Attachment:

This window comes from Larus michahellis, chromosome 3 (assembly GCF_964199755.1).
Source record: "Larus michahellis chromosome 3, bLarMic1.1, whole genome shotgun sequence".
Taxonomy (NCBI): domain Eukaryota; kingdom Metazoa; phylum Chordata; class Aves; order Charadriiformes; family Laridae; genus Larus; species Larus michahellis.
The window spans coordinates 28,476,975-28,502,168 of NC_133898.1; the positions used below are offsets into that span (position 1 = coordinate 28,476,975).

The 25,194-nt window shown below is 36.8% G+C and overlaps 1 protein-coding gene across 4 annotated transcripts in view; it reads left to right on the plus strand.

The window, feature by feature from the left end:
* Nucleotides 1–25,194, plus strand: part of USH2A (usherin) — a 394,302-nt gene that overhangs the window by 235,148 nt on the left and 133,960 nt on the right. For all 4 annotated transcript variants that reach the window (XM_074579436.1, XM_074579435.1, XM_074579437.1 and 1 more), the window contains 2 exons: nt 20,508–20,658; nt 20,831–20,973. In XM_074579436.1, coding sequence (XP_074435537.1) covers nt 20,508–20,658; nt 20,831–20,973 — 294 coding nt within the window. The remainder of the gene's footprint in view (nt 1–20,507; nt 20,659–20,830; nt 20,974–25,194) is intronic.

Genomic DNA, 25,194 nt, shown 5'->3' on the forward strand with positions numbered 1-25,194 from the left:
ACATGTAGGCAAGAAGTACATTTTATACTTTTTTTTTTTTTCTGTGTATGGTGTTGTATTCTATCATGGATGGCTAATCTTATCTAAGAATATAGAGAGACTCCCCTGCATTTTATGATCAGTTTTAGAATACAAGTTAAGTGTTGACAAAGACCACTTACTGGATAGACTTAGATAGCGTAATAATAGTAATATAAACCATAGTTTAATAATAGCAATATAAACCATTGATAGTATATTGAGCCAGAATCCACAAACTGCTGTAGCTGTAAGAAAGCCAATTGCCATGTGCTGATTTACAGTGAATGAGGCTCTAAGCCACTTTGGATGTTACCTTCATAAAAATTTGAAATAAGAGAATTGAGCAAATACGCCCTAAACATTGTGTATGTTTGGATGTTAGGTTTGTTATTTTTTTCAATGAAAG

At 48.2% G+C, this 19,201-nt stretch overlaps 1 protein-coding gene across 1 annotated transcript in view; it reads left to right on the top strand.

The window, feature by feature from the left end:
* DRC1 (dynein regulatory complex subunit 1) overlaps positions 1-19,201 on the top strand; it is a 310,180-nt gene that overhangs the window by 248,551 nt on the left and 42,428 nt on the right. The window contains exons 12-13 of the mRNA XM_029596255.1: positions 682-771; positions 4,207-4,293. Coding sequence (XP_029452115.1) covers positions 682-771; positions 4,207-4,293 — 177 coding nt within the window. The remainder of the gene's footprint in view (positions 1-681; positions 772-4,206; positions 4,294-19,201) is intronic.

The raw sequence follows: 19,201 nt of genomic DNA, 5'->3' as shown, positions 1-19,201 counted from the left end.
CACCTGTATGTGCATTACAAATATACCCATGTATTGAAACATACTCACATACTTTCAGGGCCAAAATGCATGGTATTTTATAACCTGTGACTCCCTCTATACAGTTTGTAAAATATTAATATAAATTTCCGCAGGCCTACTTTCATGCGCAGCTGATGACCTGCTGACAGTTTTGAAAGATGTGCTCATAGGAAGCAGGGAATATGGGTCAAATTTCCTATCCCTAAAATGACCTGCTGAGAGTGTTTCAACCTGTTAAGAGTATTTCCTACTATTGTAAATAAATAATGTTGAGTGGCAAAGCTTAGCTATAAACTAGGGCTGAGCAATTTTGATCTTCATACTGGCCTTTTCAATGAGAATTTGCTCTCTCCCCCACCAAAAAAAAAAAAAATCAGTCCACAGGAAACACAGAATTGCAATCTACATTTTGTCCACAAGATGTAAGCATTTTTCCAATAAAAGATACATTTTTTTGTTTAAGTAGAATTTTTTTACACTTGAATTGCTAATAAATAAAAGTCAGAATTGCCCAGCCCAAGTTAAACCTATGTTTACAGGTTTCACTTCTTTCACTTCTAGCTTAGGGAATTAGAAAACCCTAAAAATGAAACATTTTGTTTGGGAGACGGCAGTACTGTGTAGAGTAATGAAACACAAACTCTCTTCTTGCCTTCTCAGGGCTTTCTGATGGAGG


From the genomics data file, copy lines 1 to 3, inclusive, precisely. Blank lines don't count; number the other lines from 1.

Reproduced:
This window comes from Larus michahellis, chromosome 3 (assembly GCF_964199755.1).
Source record: "Larus michahellis chromosome 3, bLarMic1.1, whole genome shotgun sequence".
Taxonomy (NCBI): domain Eukaryota; kingdom Metazoa; phylum Chordata; class Aves; order Charadriiformes; family Laridae; genus Larus; species Larus michahellis.